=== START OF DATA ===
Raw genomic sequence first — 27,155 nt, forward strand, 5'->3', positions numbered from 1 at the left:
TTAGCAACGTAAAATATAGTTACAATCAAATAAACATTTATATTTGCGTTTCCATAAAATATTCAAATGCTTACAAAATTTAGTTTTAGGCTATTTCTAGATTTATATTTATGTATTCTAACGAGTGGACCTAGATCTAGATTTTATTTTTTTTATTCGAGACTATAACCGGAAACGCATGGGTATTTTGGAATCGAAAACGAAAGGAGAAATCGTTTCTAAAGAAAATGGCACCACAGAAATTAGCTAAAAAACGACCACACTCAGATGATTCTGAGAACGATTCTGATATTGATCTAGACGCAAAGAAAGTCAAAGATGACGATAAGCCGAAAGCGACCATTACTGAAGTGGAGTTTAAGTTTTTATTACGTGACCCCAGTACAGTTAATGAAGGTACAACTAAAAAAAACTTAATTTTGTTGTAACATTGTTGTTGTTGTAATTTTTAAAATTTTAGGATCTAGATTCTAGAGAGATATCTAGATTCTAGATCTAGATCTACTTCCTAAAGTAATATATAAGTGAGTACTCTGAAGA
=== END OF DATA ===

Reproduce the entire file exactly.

Raw genomic sequence first — 27,155 nt, forward strand, 5'->3', positions numbered from 1 at the left:
TTAGCAACGTAAAATATAGTTACAATCAAATAAACATTTATATTTGCGTTTCCATAAAATATTCAAATGCTTACAAAATTTAGTTTTAGGCTATTTCTAGATTTATATTTATGTATTCTAACGAGTGGACCTAGATCTAGATTTTATTTTTTTTATTCGAGACTATAACCGGAAACGCATGGGTATTTTGGAATCGAAAACGAAAGGAGAAATCGTTTCTAAAGAAAATGGCACCACAGAAATTAGCTAAAAAACGACCACACTCAGATGATTCTGAGAACGATTCTGATATTGATCTAGACGCAAAGAAAGTCAAAGATGACGATAAGCCGAAAGCGACCATTACTGAAGTGGAGTTTAAGTTTTTATTACGTGACCCCAGTACAGTTAATGAAGGTACAACTAAAAAAAACTTAATTTTGTTGTAACATTGTTGTTGTTGTAATTTTTAAAATTTTAGGATCTAGATTCTAGAGAGATATCTAGATTCTAGATCTAGATCTACTTCCTAAAGTAATATATAAGTGAGTACTCTGAAGA